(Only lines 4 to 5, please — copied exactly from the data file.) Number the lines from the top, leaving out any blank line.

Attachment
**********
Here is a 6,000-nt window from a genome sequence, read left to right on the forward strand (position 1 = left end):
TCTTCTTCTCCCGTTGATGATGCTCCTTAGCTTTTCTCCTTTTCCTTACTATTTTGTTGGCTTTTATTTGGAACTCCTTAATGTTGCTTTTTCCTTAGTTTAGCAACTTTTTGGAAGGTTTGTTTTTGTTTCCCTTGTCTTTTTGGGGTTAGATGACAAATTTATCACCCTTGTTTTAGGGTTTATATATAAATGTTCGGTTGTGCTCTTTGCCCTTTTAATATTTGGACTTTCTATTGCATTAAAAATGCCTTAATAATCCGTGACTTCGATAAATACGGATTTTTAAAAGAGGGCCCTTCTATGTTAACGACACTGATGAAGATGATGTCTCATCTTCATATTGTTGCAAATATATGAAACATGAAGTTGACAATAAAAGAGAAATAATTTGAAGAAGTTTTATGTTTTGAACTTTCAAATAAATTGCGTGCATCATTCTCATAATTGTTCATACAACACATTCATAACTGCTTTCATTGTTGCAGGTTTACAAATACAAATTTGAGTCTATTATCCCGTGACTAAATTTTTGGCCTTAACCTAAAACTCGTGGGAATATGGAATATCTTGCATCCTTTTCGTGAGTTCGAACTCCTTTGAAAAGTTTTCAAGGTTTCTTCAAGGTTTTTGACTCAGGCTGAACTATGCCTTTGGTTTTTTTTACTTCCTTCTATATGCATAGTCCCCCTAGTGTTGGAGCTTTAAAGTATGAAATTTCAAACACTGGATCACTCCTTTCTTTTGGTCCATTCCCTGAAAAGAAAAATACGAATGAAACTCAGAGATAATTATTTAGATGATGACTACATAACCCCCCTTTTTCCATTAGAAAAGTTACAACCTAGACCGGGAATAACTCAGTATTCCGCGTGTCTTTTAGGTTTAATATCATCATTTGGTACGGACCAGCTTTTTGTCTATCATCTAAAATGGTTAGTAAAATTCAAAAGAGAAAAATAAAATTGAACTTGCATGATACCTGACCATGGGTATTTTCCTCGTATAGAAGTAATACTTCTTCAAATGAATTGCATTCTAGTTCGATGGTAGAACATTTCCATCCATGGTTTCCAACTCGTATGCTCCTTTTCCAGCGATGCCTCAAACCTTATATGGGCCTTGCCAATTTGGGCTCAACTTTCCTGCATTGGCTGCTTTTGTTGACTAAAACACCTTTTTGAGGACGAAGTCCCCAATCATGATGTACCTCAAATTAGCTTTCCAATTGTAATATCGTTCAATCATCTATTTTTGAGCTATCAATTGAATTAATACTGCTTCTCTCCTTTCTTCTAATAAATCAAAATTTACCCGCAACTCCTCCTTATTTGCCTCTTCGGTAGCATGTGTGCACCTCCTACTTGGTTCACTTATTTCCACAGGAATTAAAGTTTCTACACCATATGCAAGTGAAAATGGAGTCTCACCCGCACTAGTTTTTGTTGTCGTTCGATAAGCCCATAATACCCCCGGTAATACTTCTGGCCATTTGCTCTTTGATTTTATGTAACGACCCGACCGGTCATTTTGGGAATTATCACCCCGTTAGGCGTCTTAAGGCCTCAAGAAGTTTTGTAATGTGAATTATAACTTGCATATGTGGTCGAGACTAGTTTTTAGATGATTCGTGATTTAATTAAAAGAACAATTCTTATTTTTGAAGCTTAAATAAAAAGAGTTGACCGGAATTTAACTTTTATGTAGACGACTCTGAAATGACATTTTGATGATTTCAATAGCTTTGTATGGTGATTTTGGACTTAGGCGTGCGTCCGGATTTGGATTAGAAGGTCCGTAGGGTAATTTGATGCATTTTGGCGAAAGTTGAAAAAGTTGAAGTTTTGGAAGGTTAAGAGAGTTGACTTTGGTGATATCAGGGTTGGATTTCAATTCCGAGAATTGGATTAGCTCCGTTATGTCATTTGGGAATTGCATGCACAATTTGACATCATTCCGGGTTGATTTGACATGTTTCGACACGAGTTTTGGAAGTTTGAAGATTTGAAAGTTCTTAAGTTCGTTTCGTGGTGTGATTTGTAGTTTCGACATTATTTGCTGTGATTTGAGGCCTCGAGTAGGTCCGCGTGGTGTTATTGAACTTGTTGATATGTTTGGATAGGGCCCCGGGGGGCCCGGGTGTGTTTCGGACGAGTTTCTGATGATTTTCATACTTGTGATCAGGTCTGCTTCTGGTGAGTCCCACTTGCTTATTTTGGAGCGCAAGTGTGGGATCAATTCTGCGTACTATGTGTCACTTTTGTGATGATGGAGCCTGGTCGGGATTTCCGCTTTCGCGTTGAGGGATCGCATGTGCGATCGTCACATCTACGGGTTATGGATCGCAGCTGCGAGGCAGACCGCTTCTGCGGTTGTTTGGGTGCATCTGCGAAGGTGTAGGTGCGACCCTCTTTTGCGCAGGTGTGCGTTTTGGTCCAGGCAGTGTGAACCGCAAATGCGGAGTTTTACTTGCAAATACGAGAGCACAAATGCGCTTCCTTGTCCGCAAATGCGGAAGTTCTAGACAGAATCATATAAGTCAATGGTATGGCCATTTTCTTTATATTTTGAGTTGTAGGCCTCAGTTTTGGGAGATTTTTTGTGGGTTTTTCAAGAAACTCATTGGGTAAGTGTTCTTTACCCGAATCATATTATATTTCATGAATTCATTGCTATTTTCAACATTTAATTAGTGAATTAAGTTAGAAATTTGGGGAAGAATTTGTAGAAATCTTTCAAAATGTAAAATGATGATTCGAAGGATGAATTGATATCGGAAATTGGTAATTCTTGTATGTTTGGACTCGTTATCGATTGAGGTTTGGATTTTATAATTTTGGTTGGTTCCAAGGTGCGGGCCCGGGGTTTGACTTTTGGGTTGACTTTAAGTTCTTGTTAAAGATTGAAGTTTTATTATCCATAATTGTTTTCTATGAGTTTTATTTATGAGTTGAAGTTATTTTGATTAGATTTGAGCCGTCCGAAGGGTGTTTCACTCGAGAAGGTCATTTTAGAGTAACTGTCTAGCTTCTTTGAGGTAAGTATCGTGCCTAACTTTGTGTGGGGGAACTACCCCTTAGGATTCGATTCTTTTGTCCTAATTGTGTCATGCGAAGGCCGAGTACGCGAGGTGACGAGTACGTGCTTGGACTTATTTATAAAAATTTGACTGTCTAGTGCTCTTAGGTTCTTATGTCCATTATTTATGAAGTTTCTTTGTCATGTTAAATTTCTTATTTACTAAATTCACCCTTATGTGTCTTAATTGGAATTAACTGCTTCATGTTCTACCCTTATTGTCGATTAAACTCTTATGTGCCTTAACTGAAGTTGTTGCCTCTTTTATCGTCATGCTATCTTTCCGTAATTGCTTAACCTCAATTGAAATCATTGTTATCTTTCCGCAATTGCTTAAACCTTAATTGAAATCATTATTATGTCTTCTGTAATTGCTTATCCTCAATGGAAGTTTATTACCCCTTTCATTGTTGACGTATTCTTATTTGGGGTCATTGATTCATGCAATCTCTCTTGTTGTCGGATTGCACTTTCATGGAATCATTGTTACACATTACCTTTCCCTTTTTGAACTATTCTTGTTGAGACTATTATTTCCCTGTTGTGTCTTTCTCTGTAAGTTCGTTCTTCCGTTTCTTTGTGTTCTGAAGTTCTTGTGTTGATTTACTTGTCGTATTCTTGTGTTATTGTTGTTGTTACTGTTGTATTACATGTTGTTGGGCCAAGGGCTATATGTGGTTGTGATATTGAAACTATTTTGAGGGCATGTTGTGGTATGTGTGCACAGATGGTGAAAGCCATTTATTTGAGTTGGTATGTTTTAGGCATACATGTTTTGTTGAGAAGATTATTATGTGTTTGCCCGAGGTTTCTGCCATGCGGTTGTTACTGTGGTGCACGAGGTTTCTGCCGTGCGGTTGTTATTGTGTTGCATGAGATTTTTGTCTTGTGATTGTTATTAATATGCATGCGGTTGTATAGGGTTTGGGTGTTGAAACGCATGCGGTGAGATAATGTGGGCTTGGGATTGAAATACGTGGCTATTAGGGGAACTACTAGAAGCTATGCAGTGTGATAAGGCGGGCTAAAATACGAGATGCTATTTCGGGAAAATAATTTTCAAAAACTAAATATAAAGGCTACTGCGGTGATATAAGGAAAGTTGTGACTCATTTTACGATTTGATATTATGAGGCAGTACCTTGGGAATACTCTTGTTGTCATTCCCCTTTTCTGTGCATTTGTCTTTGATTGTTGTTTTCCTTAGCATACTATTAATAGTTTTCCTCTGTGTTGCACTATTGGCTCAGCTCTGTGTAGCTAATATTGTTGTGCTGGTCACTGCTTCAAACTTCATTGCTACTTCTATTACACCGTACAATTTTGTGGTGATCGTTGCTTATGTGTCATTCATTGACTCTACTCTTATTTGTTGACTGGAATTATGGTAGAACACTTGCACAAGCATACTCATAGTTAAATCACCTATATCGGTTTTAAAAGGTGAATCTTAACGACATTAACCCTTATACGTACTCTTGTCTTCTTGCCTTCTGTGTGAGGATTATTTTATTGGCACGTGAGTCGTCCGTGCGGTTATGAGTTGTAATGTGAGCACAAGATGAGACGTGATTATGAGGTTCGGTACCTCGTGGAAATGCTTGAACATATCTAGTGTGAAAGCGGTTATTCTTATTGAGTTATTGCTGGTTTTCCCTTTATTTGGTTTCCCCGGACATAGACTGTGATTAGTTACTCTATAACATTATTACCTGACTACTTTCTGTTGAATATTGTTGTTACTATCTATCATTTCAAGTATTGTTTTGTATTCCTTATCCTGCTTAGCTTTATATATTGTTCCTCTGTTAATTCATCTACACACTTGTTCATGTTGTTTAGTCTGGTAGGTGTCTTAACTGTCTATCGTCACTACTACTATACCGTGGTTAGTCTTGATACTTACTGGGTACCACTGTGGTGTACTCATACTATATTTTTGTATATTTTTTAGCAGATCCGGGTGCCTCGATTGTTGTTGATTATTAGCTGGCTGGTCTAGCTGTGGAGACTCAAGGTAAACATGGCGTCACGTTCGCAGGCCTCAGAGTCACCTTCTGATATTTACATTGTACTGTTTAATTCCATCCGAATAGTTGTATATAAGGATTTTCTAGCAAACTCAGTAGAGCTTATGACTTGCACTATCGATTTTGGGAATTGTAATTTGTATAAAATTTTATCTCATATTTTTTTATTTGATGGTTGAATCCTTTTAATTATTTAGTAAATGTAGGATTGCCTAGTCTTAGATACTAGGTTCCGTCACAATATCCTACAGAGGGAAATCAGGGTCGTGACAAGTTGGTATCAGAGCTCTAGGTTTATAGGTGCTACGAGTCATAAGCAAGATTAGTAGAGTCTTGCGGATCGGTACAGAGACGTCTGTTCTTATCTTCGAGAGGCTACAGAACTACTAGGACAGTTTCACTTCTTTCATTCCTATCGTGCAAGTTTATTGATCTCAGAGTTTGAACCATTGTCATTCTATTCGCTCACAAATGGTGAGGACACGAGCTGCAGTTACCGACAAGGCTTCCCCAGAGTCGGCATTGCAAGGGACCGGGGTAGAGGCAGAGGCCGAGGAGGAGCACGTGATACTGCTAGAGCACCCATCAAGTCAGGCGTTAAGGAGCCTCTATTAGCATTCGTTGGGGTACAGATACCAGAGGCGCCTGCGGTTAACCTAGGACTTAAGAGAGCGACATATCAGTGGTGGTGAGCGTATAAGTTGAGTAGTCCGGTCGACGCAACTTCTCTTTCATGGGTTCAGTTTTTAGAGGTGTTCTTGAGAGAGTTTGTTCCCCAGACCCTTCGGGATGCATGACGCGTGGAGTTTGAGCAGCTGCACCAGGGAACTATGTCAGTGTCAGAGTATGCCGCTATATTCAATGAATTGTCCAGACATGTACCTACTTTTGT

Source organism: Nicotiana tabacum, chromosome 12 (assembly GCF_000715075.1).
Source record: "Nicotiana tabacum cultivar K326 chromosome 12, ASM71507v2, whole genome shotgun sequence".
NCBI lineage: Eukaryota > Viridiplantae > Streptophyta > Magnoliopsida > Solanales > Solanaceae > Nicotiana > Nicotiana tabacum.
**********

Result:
Source record: "Nicotiana tabacum cultivar K326 chromosome 12, ASM71507v2, whole genome shotgun sequence".
NCBI lineage: Eukaryota > Viridiplantae > Streptophyta > Magnoliopsida > Solanales > Solanaceae > Nicotiana > Nicotiana tabacum.